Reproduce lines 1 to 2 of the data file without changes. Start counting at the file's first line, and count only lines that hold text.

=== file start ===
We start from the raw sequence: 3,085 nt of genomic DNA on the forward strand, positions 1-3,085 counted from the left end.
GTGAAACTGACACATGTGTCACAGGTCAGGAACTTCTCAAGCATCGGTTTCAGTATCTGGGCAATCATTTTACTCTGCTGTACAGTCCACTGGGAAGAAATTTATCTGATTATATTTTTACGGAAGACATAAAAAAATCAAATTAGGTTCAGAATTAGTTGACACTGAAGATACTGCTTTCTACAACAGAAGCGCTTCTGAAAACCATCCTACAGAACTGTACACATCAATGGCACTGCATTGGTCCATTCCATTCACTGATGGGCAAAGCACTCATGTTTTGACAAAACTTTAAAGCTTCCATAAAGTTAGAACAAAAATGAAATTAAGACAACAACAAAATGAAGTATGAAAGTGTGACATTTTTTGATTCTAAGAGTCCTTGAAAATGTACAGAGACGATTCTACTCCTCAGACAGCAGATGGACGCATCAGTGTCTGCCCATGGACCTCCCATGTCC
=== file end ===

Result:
We start from the raw sequence: 3,085 nt of genomic DNA on the forward strand, positions 1-3,085 counted from the left end.
GTGAAACTGACACATGTGTCACAGGTCAGGAACTTCTCAAGCATCGGTTTCAGTATCTGGGCAATCATTTTACTCTGCTGTACAGTCCACTGGGAAGAAATTTATCTGATTATATTTTTACGGAAGACATAAAAAAATCAAATTAGGTTCAGAATTAGTTGACACTGAAGATACTGCTTTCTACAACAGAAGCGCTTCTGAAAACCATCCTACAGAACTGTACACATCAATGGCACTGCATTGGTCCATTCCATTCACTGATGGGCAAAGCACTCATGTTTTGACAAAACTTTAAAGCTTCCATAAAGTTAGAACAAAAATGAAATTAAGACAACAACAAAATGAAGTATGAAAGTGTGACATTTTTTGATTCTAAGAGTCCTTGAAAATGTACAGAGACGATTCTACTCCTCAGACAGCAGATGGACGCATCAGTGTCTGCCCATGGACCTCCCATGTCC